African American Communities Walloped by Subprime Mortgage Disaster

Countless Families Face Impending Foreclosure

the Community Reinvestment Act, strong-armed banks into lending to credit-lacking customers.

But the subprime mortgage financial crisis is far more egregious and complex than unprepared homeowners failing to read the fine print on their loans. To date, it has mushroomed into an unprecedented global problem, impacting nearly every sector of the American economy and claiming casualties from Fortune 500 executives to the next door neighbor. Lisa Rice, vice president of the National Fair Housing Alliance explains, “The lack of federally regulated mortgage lenders and savings and loan and depository institutions, coupled with the advent of Wall Street playing a larger role with mortgage backed securities, opened opportunities for unregulated lenders to operate an untested, unregulated scheme.” Therefore, subprime lenders, most of whom were federally unregulated, have been aggressively marketing patently unaffordable subprime loans in recent years, mostly because Wall Street buyers were willing and eager to invest in these higher-interest loans for larger payoffs. At the same time, rating agencies gave subprime securities AAA ratings and federal regulators turned a blind eye to this rapidly growing–and ultimately combustible–market.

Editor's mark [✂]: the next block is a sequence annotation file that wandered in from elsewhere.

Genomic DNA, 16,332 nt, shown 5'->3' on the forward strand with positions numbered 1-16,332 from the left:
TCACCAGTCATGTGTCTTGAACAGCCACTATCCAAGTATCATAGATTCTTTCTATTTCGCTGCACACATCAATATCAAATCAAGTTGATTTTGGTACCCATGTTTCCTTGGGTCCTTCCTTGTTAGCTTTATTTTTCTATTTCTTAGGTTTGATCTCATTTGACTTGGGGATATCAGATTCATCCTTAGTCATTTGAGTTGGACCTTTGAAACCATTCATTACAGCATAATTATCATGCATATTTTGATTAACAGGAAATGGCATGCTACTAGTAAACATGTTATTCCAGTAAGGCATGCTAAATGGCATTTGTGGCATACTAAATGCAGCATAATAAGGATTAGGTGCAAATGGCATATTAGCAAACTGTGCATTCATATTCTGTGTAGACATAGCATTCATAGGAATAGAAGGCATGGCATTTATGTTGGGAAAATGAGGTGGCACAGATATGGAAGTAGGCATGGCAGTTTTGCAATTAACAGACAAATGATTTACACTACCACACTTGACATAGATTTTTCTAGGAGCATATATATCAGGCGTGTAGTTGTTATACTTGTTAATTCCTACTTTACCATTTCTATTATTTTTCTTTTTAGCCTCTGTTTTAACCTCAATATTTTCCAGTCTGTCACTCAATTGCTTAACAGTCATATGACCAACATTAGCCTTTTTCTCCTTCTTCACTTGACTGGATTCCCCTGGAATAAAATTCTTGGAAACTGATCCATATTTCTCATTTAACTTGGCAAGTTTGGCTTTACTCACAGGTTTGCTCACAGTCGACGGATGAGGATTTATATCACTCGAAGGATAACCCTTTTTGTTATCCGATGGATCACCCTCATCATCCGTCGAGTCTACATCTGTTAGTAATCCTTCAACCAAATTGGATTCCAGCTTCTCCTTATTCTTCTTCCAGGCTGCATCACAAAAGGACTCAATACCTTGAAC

With interest rates on an estimated $600 billion in subprime loans due to adjust upward in 2008, the impact will be far-reaching and devastating to black communities. Increasing numbers of families across the country face foreclosure, auction, and eviction. The spillover effect includes the creation of blighted neighborhoods due to abandoned or foreclosed homes, massive devaluation of property, loss of home equity, and an increase in renting. Stricter loan and refinancing policies will mean that prospective buyers and existing homeowners will feel the pinch, too. “Some states have longer gestation periods for foreclosures because their legal system has a backlog. This means that home losses occur faster in some areas than in others,” says Rice. She advises homeowners affected by the crisis to call 888-995-HOPE for the Hope Now Alliance, a collaborative effort between various mortgage market participants, from counselors to investors to loan service professionals, to assist subprime borrowers with mortgage finance counseling.

The Federal Housing Administration (FHA) recently created the FHASecure plan and new lending policies to help up to 240,000 people with subprime home loans avoid foreclosure. Those whose loans are now in default will be eligible to refinance providing they have good credit histories otherwise, and had been making timely mortgage payments before the interest rates on their adjustable rate loans increased. For more information about FHASecure and other FHA products, call 800-CALL-FHA or visit www.fha.gov or www.hud.gov. For a list of local homeownership centers or an HUD-approved housing counseling center, go to www.hud.gov/offices/hsg/sfh/hcc/hcs.cfm.

Rev. Jesse Jackson’s Rainbow/PUSH Coalition has organized a number of protests in New York City, in conjunction with community organizations to galvanize public opinion and encourage a moratorium on foreclosures. Rev. Jackson says, “There is no recourse for homeowners unless there is a plan for the massive restructuring of loans to 30-year loans at a fixed rate. Without federal intervention, the long-term economic repercussions will reverberate across the entire country.”

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  • http://www.spoke.com/info/p6IwqXM/MarkNordlicht mark nordlicht

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